August 17, 2018 | ° F

Photos do not tell whole story


There is something strange about Reuters reporting on a story involving CNN, but that’s what I read last week. CNN cut about 50 employees at the beginning of November deemed replaceable by “technological advances.” The British Journal of Photography picked up the story yesterday, citing that “a dozen” photojournalists were part of the firings. Cuts were quietly made in Miami, Washington, D.C., New York, Los Angeles and Atlanta, according to Reuters.

Jack Womack, CNN’s senior vice president of domestic news operations, wrote to his staff, as reported by Reuters: “For the past three years, we have been analyzing our work process across Image + Sound, both in the field and in our editing and production areas. … Consumer and pro-sumer technologies are simpler and more accessible. Small cameras are now high broadcast quality. More of this technology is in the hands of more people. After completing this analysis, CNN determined that some photojournalists will be departing the company.”

Apart from the obvious mistreatment of employees, this is damaging to journalism.

I guess we shouldn’t be surprised that a corporation as big as CNN would do something like this if only for financial reasons — saving money out of insatiability rather than necessity. But it is the readers, viewers or Web surfers who will lose. First-hand news reporting will decline, and a trend of reporters re-reporting what colleagues of other publications write will continue. Raw news, or the raw product, will be abstracted a little more with every journalist replaced by so-called more efficient technological advances.

Reuters, The Associated Press and Agence France-Presse remain three of the biggest newswires with thousands of journalists all over the world. They will remain leaders in primary reporting, but CNN donates to a trend of reliance on just those wires rather than doing the job itself.

It seems like philosopher Noam Chomsky and economist Edward Herman’s propaganda model of political economy holds true. As one of the five filters, ownership matters hugely in this case as CNN aims to sacrifice in order to save money. Higher-ups have taken this step without regard for unbiased, first-hand reporting.

All the same goes for photojournalism. Getty Images remains one of the world’s biggest stock-photo agencies, but they do not tell the whole story. I have become attached to photojournalism sites such as The New York Times’ Lens or the National Geographic photography section, because those photojournalists tell the story behind the image. Do yourself a favor: visit one of these photo rolls, and do not read the rest of this column. Make up your own mind.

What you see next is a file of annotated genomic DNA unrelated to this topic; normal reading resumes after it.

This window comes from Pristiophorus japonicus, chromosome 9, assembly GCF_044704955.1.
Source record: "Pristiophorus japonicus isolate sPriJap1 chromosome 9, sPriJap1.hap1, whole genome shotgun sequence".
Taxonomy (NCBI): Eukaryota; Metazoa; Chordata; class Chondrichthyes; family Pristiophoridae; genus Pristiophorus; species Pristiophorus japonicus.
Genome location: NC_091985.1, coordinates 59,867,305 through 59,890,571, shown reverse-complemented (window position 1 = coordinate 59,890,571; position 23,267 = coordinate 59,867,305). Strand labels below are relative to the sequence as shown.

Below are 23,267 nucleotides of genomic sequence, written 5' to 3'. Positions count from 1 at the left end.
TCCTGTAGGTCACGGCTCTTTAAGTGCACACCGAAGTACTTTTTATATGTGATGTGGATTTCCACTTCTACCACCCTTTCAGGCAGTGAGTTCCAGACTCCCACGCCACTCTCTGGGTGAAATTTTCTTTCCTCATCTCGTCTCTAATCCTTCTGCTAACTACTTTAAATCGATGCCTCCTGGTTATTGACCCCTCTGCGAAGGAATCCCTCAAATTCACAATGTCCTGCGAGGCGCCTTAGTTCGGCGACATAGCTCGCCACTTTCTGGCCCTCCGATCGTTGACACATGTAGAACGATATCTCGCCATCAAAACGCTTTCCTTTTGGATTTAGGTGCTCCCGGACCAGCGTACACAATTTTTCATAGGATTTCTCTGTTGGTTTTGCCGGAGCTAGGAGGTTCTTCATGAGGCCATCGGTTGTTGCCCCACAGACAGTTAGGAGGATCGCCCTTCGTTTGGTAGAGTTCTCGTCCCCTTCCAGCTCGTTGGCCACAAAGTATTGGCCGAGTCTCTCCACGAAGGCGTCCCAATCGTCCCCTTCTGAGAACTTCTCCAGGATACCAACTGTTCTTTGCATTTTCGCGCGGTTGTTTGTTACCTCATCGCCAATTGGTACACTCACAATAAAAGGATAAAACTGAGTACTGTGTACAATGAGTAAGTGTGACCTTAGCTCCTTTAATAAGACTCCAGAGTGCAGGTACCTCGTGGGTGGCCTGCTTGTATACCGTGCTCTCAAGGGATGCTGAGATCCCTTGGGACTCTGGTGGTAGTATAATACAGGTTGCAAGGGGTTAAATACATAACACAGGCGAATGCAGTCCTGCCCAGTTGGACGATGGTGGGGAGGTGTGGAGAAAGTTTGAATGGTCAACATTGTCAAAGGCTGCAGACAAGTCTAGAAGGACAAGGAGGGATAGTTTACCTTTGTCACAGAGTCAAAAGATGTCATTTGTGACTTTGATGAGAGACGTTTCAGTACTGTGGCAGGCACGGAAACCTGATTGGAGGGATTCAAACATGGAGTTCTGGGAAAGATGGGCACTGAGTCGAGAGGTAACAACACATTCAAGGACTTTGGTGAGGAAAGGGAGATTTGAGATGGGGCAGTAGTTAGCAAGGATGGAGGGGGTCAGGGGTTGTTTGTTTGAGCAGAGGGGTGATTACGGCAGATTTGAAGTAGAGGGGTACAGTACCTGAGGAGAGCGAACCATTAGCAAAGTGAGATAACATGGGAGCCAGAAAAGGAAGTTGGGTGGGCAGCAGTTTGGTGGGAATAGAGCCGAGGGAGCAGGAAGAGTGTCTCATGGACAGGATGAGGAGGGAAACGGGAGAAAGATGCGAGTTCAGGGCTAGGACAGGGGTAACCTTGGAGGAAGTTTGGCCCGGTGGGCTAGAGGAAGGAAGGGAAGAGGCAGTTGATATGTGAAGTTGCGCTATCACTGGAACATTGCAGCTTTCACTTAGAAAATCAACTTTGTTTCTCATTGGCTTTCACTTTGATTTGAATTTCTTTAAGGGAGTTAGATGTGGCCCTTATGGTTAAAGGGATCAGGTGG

I have already made up mine. Studying the decline of journalistic professionalism, especially in cable news, I can say this continues the trend. Fox News will continue to be based entirely on profits — I refuse to believe the majority of their anchors believe what they say, but viewers certainly do. And CNN apparently has joined the club, if not as obviously and not just right leaning, but simply less professional and more profit-oriented.

Here is an interesting quip relating to this story. And I got the story, once again, behind the photo, from The British Journal of Photography. Photojournalist Daniel Morel found himself in the middle of a legal battle after AFP and CNN, among others, distributed his award-winning photo of a woman under the Haiti earthquake rubble. He posted the photos to Twitter, at which point social media did its worst. Getty Images was also involved in the scandal. I say this to prove the value of photographers to the first-hand reports from the scene. Maybe it is a bit naïve to think that more professional photojournalists are good, but I hold there is some practical truth behind this too. I will not invoke a fight over copyright and such, only the fact that these people are necessary, and CNN could do with keeping them rather than replacing them with technology, part of which is CNN’s user-generated content.

They say social media will play a big role in this. But that doesn’t mean they cannot report alongside the trained journalists. A man on the street can tell a story, but it matters who he is and how he tells the story. The readership he gets is much more different than a Washington Post reporter, for example. And this does not take into account skill, just credibility. Anyone can take a photo and write two lines below it. But a photo does not tell the full story, the journalist does.

Aleksi Tzatzev is School of Arts and Sciences senior majoring in English and political science. He is an associate news editor at The Daily Targum.

By Aleksi Tzatzev

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